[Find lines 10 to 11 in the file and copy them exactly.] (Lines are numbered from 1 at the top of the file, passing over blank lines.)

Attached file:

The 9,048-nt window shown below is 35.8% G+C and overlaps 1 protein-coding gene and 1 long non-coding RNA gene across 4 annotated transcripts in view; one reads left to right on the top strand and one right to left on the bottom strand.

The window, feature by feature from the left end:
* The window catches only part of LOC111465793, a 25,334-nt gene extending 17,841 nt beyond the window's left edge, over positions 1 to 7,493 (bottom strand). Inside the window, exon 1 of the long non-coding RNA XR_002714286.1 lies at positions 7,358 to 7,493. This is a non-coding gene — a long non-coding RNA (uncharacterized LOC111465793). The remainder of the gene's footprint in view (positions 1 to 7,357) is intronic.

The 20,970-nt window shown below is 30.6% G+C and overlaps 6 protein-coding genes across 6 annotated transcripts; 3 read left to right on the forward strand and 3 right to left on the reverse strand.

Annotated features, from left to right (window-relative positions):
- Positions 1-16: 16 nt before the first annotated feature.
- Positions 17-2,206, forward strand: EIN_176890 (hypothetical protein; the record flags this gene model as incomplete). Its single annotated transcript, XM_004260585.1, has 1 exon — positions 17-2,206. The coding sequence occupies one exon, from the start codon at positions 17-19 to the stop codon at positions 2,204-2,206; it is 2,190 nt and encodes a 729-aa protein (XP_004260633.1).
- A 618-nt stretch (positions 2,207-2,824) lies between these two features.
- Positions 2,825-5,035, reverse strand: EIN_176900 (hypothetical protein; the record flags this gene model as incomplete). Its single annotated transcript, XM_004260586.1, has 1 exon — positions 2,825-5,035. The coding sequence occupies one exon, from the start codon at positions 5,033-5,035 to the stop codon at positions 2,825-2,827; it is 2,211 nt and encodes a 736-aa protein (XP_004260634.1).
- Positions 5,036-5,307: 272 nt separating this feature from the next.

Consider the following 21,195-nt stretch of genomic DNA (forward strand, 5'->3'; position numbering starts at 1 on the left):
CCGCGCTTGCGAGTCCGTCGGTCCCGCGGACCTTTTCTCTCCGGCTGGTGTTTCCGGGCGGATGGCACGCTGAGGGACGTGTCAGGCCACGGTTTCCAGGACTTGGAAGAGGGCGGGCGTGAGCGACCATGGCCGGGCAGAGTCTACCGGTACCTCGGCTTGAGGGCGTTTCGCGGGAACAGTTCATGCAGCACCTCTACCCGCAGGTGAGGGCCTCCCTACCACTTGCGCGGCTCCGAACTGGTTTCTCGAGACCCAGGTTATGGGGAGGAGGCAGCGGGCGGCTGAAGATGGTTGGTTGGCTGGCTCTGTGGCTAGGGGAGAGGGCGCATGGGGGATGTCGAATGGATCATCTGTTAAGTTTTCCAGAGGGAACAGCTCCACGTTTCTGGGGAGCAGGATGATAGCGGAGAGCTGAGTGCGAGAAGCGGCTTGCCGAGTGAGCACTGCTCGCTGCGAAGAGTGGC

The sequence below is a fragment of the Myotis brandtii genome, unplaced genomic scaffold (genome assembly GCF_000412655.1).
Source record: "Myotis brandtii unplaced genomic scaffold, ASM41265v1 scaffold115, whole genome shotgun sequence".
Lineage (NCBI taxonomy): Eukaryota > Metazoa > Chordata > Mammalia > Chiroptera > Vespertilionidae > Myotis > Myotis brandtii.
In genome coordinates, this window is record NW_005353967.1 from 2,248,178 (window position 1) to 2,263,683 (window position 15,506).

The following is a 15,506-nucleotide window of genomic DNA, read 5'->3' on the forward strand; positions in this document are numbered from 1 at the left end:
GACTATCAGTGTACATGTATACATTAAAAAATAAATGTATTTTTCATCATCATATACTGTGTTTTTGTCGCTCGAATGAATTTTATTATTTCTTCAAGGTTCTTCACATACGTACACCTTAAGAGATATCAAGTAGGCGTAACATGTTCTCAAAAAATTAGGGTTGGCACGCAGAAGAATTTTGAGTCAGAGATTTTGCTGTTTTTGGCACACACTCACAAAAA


- Positions 5,036-5,307: 272 nt separating this feature from the next.

Consider the following 21,195-nt stretch of genomic DNA (forward strand, 5'->3'; position numbering starts at 1 on the left):